When we think about “church” at Guthrie Grove, we don’t want to be just another church. So we have to ask, “How will we become a church that matters to people?”
Our mission is what we can identify as our over-arching goal. You can remember our mission by looking to the CROSS: care, reach, offer, serve, support.
Our values are the things that help us answer the question – "How will we become a church that matters to people?" – in a meaningful (and realistic) way. We've identified 7 values that guide our community as it grows.
Care — to demonstrate God's love, creativity, power, and care to His children
Reach — through the power of His Holy Spirit our mission is to reach past ourselves to those who God has placed around us
Offer — to provide an atmosphere to encounter and know God in worship and offer ourselves as a living sacrifice
Serve — we desire to see our members become more like Christ by serving each other, the church and the community together
Support — to identify, train and support believers who carry the ministry of the local church into the world
Strategic service is allowing our corporate mission & strategy to determine our individual place of service. Every Christian has certain gifts, talents, & abilities that God expects them to use to benefit the church. We want to be a church where people feel free to invite their friends and neighbors. But that can only happen when members ask, ‘In light of what God has called us to corporately, what do you need me to do individually?”
This happens in a church where people genuinely connect are both encouraged and challenged in their relationships with God and each other. We want to be a relational church which breeds healthy relationships in which people feel encouraged and safe to explore their relationship with God.
A disciple works alongside another in order to learn all the ‘teacher’ knows so they can duplicate the teacher’s work in another environment, or replace the teacher in the current environment. In the Bible, we never see Jesus doing ministry alone because he was less concerned about success in ministry than about succession. He expects the same from us. You are not responsible to know everything about your area of ministry, but you are responsible to pour what you do know into the life of another. How does this process work? It’s actually very simple...
“Relevant” means using what is cultural to say what is timeless. We can allow the culture to drive us, we can ignore the culture, or we can strategically use the culture for God’s purposes. At Guthrie Grove, we choose to use the culture strategically to communicate God’s timeless message of hope. That means being flexible with what is cultural and focusing on what is timeless, so we never assume what worked yesterday will work today. We measure success by what is happening relationally, not just organizationally.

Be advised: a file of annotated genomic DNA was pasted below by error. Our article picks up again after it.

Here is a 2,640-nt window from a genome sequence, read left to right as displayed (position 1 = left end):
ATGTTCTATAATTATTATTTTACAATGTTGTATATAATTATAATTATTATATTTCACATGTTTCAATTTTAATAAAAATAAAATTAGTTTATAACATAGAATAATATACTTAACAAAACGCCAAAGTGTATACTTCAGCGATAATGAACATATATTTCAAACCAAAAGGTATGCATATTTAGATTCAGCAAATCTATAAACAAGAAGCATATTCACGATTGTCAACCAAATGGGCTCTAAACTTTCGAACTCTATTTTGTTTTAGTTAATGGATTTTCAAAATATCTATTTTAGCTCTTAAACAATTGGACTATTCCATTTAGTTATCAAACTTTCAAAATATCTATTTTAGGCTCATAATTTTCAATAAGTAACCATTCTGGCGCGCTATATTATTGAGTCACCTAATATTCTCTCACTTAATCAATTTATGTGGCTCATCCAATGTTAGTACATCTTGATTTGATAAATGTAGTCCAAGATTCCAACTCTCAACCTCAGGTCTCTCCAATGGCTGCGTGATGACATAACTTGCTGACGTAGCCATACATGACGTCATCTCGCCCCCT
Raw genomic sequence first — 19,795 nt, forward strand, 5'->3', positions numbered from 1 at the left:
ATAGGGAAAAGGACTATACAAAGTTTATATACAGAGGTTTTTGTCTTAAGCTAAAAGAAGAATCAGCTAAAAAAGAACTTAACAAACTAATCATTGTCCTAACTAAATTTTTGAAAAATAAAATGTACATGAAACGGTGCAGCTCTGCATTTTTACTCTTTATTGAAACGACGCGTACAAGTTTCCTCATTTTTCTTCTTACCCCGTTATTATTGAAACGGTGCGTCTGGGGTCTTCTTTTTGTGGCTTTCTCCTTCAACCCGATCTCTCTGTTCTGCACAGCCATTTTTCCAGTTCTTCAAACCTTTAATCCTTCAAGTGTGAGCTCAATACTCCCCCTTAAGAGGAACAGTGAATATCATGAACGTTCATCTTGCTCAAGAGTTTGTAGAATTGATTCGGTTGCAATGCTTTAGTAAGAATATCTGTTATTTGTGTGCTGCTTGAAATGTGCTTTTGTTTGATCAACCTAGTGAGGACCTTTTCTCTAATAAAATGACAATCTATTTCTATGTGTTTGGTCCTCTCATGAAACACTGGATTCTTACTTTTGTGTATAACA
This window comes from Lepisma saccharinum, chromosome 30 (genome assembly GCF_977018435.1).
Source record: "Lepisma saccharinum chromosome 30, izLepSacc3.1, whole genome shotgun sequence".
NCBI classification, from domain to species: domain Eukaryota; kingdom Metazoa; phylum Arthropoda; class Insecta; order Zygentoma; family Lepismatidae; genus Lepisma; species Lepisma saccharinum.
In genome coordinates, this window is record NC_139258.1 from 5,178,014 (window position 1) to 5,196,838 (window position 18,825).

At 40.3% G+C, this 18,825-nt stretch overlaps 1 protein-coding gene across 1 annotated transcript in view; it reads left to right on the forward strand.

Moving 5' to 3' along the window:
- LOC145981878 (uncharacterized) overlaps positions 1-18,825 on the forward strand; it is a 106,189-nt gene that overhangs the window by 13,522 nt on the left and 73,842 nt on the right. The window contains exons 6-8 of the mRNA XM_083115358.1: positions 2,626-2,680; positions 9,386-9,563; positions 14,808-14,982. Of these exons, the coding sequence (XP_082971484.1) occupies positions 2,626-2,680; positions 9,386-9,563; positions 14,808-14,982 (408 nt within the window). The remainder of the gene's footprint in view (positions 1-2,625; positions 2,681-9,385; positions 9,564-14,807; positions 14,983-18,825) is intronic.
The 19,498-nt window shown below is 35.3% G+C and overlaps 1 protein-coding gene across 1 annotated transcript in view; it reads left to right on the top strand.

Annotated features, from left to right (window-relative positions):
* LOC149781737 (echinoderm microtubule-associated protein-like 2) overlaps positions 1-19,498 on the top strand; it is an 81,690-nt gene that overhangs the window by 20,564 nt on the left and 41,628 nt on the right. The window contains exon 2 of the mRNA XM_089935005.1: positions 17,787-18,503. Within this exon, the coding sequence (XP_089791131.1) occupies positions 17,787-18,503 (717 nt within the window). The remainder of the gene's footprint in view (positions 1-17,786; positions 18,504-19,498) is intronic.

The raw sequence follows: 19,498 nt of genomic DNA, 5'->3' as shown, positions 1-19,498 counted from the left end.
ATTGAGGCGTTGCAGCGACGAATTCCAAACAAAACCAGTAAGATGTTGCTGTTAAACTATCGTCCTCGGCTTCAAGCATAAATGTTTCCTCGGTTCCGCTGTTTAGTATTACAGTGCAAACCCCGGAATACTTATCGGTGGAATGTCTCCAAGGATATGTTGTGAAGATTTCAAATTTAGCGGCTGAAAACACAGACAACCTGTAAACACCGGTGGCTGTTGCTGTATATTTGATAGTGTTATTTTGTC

“Intimacy” means being fully known and fully accepted. That’s the kind of relationship we want each member of Guthrie Grove to develop with their Heavenly Father. However, it’s scary to be fully known, because we fear rejection. As your relationship with God gets more personal, you will become more accountable. We often don’t want to give up control of our lives in that way. That’s why the Bible pictures Jesus as ‘standing at the door’ of our hearts wanting to come in. It’s up to us to ‘let him in.’ One of our values is helping people continually work at developing a close relationship with God through his son, Jesus.
The transition from unbelief to faith in Christ is always a process of questioning, dialogue, and discovery, eventually leading to belief. Our role is simply to partner with God in this process. We at Guthrie Grove encourage a culture of investing, inviting, including, and igniting as we prepare for the Kingdom of God.
There is a difference between seeing the Bible as ‘authoritative’ and submitting to its authority. Submitting to its authority means allowing its principles to guide your decisions relationally, financially, professionally, socially...every area of your life. When a church abandons the Scripture as its authority, it results in all kinds of organizational problems. But a church’s commitment to Scripture is only as firm as its members’ commitment to Scripture, so the strength of our church depends on your commitment to the Bible’s authority.